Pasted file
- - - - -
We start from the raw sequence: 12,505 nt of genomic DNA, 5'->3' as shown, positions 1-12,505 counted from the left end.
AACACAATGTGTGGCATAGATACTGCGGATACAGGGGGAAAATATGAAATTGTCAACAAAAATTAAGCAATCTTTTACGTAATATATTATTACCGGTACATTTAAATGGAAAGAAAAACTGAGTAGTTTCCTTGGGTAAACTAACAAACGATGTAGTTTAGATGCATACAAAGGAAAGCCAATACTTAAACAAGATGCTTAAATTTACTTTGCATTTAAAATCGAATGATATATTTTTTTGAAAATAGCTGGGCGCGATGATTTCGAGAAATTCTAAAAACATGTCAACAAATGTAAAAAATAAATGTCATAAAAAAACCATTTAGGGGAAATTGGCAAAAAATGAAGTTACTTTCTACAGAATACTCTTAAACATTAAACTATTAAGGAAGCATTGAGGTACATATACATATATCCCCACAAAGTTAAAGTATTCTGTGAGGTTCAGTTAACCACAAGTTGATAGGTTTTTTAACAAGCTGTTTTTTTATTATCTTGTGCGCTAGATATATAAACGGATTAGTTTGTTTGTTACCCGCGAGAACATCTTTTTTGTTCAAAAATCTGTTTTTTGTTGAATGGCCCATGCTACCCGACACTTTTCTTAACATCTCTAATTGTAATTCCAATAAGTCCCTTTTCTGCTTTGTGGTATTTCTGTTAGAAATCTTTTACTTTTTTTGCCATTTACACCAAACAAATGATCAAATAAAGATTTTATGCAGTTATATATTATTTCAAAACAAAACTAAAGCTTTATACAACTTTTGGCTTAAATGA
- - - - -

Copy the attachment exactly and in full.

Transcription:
We start from the raw sequence: 12,505 nt of genomic DNA, 5'->3' as shown, positions 1-12,505 counted from the left end.
AACACAATGTGTGGCATAGATACTGCGGATACAGGGGGAAAATATGAAATTGTCAACAAAAATTAAGCAATCTTTTACGTAATATATTATTACCGGTACATTTAAATGGAAAGAAAAACTGAGTAGTTTCCTTGGGTAAACTAACAAACGATGTAGTTTAGATGCATACAAAGGAAAGCCAATACTTAAACAAGATGCTTAAATTTACTTTGCATTTAAAATCGAATGATATATTTTTTTGAAAATAGCTGGGCGCGATGATTTCGAGAAATTCTAAAAACATGTCAACAAATGTAAAAAATAAATGTCATAAAAAAACCATTTAGGGGAAATTGGCAAAAAATGAAGTTACTTTCTACAGAATACTCTTAAACATTAAACTATTAAGGAAGCATTGAGGTACATATACATATATCCCCACAAAGTTAAAGTATTCTGTGAGGTTCAGTTAACCACAAGTTGATAGGTTTTTTAACAAGCTGTTTTTTTATTATCTTGTGCGCTAGATATATAAACGGATTAGTTTGTTTGTTACCCGCGAGAACATCTTTTTTGTTCAAAAATCTGTTTTTTGTTGAATGGCCCATGCTACCCGACACTTTTCTTAACATCTCTAATTGTAATTCCAATAAGTCCCTTTTCTGCTTTGTGGTATTTCTGTTAGAAATCTTTTACTTTTTTTGCCATTTACACCAAACAAATGATCAAATAAAGATTTTATGCAGTTATATATTATTTCAAAACAAAACTAAAGCTTTATACAACTTTTGGCTTAAATGA